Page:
Journal of Agrarian Change, Volume 16, Issue 1 January 2016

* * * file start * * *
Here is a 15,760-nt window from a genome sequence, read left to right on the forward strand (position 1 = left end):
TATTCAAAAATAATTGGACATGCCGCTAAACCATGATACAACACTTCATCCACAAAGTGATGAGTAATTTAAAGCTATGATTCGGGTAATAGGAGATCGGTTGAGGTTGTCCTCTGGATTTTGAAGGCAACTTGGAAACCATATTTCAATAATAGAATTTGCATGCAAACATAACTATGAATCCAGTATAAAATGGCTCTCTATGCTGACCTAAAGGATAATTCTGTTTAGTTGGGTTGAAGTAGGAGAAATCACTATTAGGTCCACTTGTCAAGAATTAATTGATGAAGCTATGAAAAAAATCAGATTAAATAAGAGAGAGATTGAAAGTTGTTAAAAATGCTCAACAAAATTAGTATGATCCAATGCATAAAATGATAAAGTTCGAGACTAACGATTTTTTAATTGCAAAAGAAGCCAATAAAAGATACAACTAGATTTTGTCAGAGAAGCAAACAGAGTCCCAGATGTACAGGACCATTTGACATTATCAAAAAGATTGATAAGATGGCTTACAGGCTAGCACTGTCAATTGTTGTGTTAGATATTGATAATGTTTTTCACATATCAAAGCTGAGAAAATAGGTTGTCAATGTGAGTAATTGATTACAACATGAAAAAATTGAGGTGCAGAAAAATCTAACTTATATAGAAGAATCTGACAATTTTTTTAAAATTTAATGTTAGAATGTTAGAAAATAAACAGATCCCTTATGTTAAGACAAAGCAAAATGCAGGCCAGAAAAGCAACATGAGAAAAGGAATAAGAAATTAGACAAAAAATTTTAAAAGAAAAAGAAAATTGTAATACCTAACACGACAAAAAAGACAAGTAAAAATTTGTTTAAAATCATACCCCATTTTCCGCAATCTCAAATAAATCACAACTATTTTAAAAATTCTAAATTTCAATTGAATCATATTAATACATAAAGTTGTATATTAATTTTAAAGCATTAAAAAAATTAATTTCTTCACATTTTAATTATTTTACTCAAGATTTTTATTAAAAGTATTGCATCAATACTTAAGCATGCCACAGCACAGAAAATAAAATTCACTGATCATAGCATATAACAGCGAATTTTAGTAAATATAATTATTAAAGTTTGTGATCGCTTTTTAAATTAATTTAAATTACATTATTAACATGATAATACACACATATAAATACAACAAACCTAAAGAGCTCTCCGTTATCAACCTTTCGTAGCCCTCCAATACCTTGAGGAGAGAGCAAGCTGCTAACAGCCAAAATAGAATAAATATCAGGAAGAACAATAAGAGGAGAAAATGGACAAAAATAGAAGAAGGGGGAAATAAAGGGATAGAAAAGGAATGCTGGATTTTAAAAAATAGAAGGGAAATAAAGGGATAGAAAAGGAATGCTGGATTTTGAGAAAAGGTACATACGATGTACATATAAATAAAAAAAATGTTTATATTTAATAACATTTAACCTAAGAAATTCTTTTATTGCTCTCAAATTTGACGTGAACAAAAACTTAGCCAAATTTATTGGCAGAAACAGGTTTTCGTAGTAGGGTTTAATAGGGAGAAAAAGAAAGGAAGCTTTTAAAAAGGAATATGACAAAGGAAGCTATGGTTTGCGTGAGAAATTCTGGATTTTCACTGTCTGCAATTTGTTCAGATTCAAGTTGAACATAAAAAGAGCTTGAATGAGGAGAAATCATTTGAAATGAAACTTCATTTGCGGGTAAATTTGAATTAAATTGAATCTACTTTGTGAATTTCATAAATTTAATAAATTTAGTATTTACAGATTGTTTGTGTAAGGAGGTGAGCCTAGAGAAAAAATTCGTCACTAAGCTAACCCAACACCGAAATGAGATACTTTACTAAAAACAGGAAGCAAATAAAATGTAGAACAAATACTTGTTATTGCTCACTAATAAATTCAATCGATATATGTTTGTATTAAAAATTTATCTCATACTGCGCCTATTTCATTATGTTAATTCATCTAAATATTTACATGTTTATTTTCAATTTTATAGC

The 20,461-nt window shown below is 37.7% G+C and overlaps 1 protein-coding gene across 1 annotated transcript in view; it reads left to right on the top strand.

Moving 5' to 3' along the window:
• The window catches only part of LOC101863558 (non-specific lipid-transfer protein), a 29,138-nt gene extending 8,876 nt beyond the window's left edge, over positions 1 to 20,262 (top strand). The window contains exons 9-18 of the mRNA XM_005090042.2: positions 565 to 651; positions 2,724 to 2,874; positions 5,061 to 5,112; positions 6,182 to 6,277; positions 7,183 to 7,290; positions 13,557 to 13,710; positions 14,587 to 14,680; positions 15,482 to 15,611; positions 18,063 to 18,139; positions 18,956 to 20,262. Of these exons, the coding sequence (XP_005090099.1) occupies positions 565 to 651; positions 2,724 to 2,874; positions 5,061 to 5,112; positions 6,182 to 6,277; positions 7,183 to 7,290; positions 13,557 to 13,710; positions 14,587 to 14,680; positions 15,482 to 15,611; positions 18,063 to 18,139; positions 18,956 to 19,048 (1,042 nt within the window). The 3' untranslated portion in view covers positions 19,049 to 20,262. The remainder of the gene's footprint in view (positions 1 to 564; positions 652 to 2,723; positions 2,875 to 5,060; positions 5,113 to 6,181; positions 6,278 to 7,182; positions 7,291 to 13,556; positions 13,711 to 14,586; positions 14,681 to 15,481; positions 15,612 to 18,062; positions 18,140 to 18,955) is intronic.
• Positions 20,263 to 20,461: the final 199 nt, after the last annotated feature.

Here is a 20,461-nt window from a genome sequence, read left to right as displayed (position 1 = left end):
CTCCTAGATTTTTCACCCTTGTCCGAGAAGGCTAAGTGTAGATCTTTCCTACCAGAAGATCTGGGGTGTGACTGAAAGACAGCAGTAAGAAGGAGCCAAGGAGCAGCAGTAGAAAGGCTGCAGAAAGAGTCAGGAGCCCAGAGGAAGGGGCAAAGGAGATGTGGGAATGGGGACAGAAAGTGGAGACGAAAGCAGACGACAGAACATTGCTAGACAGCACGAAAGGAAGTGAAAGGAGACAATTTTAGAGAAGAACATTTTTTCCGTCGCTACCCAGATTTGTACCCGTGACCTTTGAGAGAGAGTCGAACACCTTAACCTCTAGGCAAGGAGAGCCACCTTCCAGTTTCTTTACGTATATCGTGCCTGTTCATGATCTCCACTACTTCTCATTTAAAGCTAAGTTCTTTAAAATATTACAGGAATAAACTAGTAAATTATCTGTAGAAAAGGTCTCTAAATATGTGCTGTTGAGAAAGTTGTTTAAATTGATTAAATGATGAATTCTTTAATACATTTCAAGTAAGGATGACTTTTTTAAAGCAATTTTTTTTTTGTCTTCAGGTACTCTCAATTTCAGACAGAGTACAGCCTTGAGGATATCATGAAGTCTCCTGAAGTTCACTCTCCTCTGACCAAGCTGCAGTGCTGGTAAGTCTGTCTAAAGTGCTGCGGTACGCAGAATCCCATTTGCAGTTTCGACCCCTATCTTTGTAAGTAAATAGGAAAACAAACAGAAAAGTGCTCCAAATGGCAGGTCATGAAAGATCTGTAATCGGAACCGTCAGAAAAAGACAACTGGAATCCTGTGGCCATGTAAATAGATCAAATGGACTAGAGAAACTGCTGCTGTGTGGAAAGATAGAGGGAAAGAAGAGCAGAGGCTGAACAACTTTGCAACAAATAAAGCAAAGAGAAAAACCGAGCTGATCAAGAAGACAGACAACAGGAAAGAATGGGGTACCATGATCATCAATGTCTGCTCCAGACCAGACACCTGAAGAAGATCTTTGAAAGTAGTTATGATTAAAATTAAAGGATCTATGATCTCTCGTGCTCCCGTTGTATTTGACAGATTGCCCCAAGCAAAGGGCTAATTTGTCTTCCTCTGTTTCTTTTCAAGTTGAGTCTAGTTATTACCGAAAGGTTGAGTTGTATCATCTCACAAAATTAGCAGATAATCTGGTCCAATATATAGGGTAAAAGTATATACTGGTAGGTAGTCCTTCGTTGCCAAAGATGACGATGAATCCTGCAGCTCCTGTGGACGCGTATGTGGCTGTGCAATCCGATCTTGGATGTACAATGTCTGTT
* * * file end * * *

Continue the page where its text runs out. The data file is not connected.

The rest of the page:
In the literature on sustainability of agriculture, both labourers and workers are conspicuously absent. Here, the sustainability of agriculture has been defined in terms of whether the farm household in question is able to yield an energy surplus when its members and the animals in its possession are obtaining an adequate ‘energy income’ or Calorie intake. To evaluate the sustainability of 590 farming households in the state of West Bengal, India, during 2004–5, four progressively stricter definitions of sustainability have been proposed, defined and applied. The method of energy balance analysis was followed. A negative surplus was found to be near-universal across size-groups in terms of the net area sown (NAS), the gross cultivated area (GCA) and agro-climatic zones. The threshold output for a non-negative surplus during the cultivating period was 700,000 megajoules (MJ); in terms of the GCA for a positive ‘full and final’ annual surplus, it was 3 hectares, and in NAS terms it was 2.5 hectares; against NAS per household size, it was 0.6 hectares, for ensuring a positive surplus beyond the annual sustainability. No evidence could be found in favour of household size as an explanation for the negative surplus.
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